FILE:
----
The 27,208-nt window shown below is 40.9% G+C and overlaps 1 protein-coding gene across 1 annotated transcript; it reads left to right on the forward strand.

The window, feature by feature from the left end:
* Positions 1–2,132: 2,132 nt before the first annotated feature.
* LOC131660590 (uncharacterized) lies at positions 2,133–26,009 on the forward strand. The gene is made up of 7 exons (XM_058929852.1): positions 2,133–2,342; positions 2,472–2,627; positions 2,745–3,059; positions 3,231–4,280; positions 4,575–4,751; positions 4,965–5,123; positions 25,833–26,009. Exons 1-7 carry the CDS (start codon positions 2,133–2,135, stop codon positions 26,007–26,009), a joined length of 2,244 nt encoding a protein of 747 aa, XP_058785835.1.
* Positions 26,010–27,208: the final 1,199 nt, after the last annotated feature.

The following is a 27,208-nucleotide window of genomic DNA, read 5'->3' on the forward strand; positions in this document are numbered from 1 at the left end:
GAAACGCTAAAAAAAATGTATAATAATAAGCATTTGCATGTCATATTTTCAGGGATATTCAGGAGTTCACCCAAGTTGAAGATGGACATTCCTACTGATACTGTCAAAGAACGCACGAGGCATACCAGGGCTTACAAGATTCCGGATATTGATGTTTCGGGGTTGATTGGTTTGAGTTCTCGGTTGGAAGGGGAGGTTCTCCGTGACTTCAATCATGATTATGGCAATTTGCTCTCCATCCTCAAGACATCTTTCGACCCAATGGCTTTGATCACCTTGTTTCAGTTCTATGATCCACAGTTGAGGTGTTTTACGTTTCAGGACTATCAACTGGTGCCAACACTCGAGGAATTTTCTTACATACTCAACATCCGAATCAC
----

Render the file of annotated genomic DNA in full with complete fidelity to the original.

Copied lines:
The 27,208-nt window shown below is 40.9% G+C and overlaps 1 protein-coding gene across 1 annotated transcript; it reads left to right on the forward strand.

The window, feature by feature from the left end:
* Positions 1–2,132: 2,132 nt before the first annotated feature.
* LOC131660590 (uncharacterized) lies at positions 2,133–26,009 on the forward strand. The gene is made up of 7 exons (XM_058929852.1): positions 2,133–2,342; positions 2,472–2,627; positions 2,745–3,059; positions 3,231–4,280; positions 4,575–4,751; positions 4,965–5,123; positions 25,833–26,009. Exons 1-7 carry the CDS (start codon positions 2,133–2,135, stop codon positions 26,007–26,009), a joined length of 2,244 nt encoding a protein of 747 aa, XP_058785835.1.
* Positions 26,010–27,208: the final 1,199 nt, after the last annotated feature.

The following is a 27,208-nucleotide window of genomic DNA, read 5'->3' on the forward strand; positions in this document are numbered from 1 at the left end:
GAAACGCTAAAAAAAATGTATAATAATAAGCATTTGCATGTCATATTTTCAGGGATATTCAGGAGTTCACCCAAGTTGAAGATGGACATTCCTACTGATACTGTCAAAGAACGCACGAGGCATACCAGGGCTTACAAGATTCCGGATATTGATGTTTCGGGGTTGATTGGTTTGAGTTCTCGGTTGGAAGGGGAGGTTCTCCGTGACTTCAATCATGATTATGGCAATTTGCTCTCCATCCTCAAGACATCTTTCGACCCAATGGCTTTGATCACCTTGTTTCAGTTCTATGATCCACAGTTGAGGTGTTTTACGTTTCAGGACTATCAACTGGTGCCAACACTCGAGGAATTTTCTTACATACTCAACATCCGAATCAC